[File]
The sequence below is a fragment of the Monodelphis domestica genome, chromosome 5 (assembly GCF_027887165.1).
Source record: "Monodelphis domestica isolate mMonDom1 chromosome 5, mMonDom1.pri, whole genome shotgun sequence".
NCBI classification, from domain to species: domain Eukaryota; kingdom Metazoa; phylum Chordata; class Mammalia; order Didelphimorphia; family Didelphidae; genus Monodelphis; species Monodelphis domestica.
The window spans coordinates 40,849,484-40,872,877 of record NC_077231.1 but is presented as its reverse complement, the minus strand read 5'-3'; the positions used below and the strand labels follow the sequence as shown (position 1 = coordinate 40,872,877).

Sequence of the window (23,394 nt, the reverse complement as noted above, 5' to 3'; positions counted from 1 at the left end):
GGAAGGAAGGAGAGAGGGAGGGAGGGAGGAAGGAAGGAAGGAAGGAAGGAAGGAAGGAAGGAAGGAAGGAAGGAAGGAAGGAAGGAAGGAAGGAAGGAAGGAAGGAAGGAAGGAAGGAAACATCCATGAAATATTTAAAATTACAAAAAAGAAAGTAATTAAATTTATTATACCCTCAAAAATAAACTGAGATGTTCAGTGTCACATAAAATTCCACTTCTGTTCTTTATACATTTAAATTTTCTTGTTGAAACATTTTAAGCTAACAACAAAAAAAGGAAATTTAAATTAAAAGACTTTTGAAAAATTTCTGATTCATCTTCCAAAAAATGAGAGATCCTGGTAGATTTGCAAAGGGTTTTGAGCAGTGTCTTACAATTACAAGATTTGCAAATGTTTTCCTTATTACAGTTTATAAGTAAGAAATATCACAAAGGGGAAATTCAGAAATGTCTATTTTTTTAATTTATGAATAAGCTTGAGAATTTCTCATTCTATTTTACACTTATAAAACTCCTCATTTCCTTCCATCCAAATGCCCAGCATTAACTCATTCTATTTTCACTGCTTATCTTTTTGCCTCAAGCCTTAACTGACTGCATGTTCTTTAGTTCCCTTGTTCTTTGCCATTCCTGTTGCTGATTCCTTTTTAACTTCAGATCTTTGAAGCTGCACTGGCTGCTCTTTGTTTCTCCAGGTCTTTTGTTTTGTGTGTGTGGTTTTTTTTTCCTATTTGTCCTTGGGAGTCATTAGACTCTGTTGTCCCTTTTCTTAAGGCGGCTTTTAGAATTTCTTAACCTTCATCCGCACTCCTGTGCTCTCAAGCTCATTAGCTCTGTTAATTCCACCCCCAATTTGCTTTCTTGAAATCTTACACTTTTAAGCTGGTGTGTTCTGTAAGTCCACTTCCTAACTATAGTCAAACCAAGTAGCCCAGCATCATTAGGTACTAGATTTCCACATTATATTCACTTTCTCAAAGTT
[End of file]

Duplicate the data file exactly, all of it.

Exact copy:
The sequence below is a fragment of the Monodelphis domestica genome, chromosome 5 (assembly GCF_027887165.1).
Source record: "Monodelphis domestica isolate mMonDom1 chromosome 5, mMonDom1.pri, whole genome shotgun sequence".
NCBI classification, from domain to species: domain Eukaryota; kingdom Metazoa; phylum Chordata; class Mammalia; order Didelphimorphia; family Didelphidae; genus Monodelphis; species Monodelphis domestica.
The window spans coordinates 40,849,484-40,872,877 of record NC_077231.1 but is presented as its reverse complement, the minus strand read 5'-3'; the positions used below and the strand labels follow the sequence as shown (position 1 = coordinate 40,872,877).

Sequence of the window (23,394 nt, the reverse complement as noted above, 5' to 3'; positions counted from 1 at the left end):
GGAAGGAAGGAGAGAGGGAGGGAGGGAGGAAGGAAGGAAGGAAGGAAGGAAGGAAGGAAGGAAGGAAGGAAGGAAGGAAGGAAGGAAGGAAGGAAGGAAGGAAGGAAGGAAGGAAGGAAACATCCATGAAATATTTAAAATTACAAAAAAGAAAGTAATTAAATTTATTATACCCTCAAAAATAAACTGAGATGTTCAGTGTCACATAAAATTCCACTTCTGTTCTTTATACATTTAAATTTTCTTGTTGAAACATTTTAAGCTAACAACAAAAAAAGGAAATTTAAATTAAAAGACTTTTGAAAAATTTCTGATTCATCTTCCAAAAAATGAGAGATCCTGGTAGATTTGCAAAGGGTTTTGAGCAGTGTCTTACAATTACAAGATTTGCAAATGTTTTCCTTATTACAGTTTATAAGTAAGAAATATCACAAAGGGGAAATTCAGAAATGTCTATTTTTTTAATTTATGAATAAGCTTGAGAATTTCTCATTCTATTTTACACTTATAAAACTCCTCATTTCCTTCCATCCAAATGCCCAGCATTAACTCATTCTATTTTCACTGCTTATCTTTTTGCCTCAAGCCTTAACTGACTGCATGTTCTTTAGTTCCCTTGTTCTTTGCCATTCCTGTTGCTGATTCCTTTTTAACTTCAGATCTTTGAAGCTGCACTGGCTGCTCTTTGTTTCTCCAGGTCTTTTGTTTTGTGTGTGTGGTTTTTTTTTCCTATTTGTCCTTGGGAGTCATTAGACTCTGTTGTCCCTTTTCTTAAGGCGGCTTTTAGAATTTCTTAACCTTCATCCGCACTCCTGTGCTCTCAAGCTCATTAGCTCTGTTAATTCCACCCCCAATTTGCTTTCTTGAAATCTTACACTTTTAAGCTGGTGTGTTCTGTAAGTCCACTTCCTAACTATAGTCAAACCAAGTAGCCCAGCATCATTAGGTACTAGATTTCCACATTATATTCACTTTCTCAAAGTT